Prenuptial agreements have greatly increased in popularity in recent years as a result of changing attitudes toward divorce and a heightened awareness of its financial consequences to those involved. Such agreements can be extremely useful not only to protect one’s own assets in the event of divorce, but to ensure stability in the post-divorce relationship and minimize contentious litigation. There are generally two questions that come to mind when discussing prenuptial agreements:
We will provide brief answers to both questions in this Divorce Guide.
Effective in November 1988, the New Jersey Legislature adopted the Uniform Premarital Agreement Act (UPAA). The Act addresses the permissible subject matter of prenuptial agreements and states that two people contemplating marriage may enter into an agreement regarding:
Prenuptial agreements in New Jersey are enforceable as long as (1) there has been full disclosure and (2) the agreement is not “unconscionable,” meaning excessively unfair. The Court starts out assuming that a prenuptial agreements is enforceable. As a result, the person asking that the Court refuse to honor the agreement has the burden to establish, by clear and convincing evidence, that:
It is important to examine these criteria (and their subparts) closely.
The first is fairly obvious, at least at first glance. If someone signs an agreement involuntarily, the Court will not enforce that agreement. Take, for example, someone who forces you to sign a contract with a gun to your head. Enforcing that contract afterward would be absurd. Nevertheless, there are contexts in which “involuntary” is less clear. If you give your spouse-to-be an ultimatum on the day of the wedding: “Sign the agreement or I walk,” would that be considered involuntary? It is critical that a prenuptial agreement is signed as far in advance of the wedding, and in the most neutral and detached circumstances, as possible to ensure that the agreement is ultimately enforced.
The second criteria is whether the agreement was “unconscionable” when it was signed. “Unconscionable” means excessively unfair or unreasonable. Notably, the law as to prenuptial agreements was amended in 2013. Despite the recent amendments, at least a few things are clear. The Court will refuse to enforce an agreement if either spouse proves that, before execution of the agreement, he or she:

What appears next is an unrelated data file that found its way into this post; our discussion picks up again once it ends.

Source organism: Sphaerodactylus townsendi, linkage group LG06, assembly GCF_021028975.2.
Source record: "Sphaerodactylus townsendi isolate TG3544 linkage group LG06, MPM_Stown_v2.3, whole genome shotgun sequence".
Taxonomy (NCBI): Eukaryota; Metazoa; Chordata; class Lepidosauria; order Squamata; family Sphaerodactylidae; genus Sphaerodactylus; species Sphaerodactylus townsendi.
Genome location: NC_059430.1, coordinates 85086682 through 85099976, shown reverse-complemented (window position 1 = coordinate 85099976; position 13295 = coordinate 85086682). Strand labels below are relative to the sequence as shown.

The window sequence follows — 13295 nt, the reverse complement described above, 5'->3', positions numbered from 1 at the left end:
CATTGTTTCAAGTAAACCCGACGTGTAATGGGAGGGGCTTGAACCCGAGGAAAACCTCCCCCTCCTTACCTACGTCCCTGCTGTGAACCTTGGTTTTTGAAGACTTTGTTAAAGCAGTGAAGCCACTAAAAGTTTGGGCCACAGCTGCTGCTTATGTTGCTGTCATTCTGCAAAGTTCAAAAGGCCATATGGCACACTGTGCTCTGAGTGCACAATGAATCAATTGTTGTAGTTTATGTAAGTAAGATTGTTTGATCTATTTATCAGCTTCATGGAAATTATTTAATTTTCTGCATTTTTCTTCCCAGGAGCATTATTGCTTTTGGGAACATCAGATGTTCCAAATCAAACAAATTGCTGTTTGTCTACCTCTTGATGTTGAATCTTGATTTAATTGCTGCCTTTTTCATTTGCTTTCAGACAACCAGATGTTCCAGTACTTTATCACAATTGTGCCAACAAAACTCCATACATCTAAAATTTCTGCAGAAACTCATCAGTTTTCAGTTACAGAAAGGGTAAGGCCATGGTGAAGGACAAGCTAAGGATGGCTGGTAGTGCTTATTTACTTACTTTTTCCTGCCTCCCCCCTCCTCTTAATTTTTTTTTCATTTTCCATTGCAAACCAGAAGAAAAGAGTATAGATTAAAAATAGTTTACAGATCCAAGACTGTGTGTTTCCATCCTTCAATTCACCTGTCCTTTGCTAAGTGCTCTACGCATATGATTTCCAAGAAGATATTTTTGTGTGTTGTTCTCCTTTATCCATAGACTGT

You may have noticed that all four of these requirements relate to circumstances that existed on or before the time the agreement was signed. This is a result of the recent changes discussed earlier. Previously, the Court would also consider unconscionability as of the date of enforcement, generally after the parties have separated and are seeking a divorce. Being legally required to consider facts only as they existed when the agreement was signed prohibits the Court from considering things like the birth of children or, perhaps, one spouse or the other having won the Mega Millions jackpot a few years into the marriage. The amendment, consequently, dramatically increases the enforceability of prenuptial agreements, and it indicates the Legislature’s intent to promote their use in the future.
Importantly, the amendment took effect on June 27, 2013 and applies to all premarital agreements either (a) signed on or after that date or (b) signed before that date but voluntarily revised afterward according to procedures set forth by law. If your prenuptial agreement was signed before June 27, 2013 and has not been voluntarily amended, the previous laws remain in effect.
There a number of other considerations in entering into a prenuptial agreement:
Finally, the language of the agreement itself is perhaps the most important consideration. We strongly recommend that anyone considering entering into a prenuptial agreement schedule a consultation with the DeTommaso Law Group or other qualified matrimonial attorneys. Distinctions in language that may seem subtle now can lead to serious issues down the road.
DISCLAIMER: The information presented here is of a general nature only, intended simply as background material, is current only as of the latest revision date in January 2015, omits many details and special rules, is not guaranteed to be accurate or applicable to your case, and cannot be regarded as legal advice. Viewing this information does not create an attorney-client relationship between the reader and the DeTommaso Law Group. We strongly recommend that those consulting the Divorce Guide secure the representation of an attorney, and we require that those consulting our Divorce Guide perform independent legal research and refrain from either acting or failing to act based on this information. Thank you.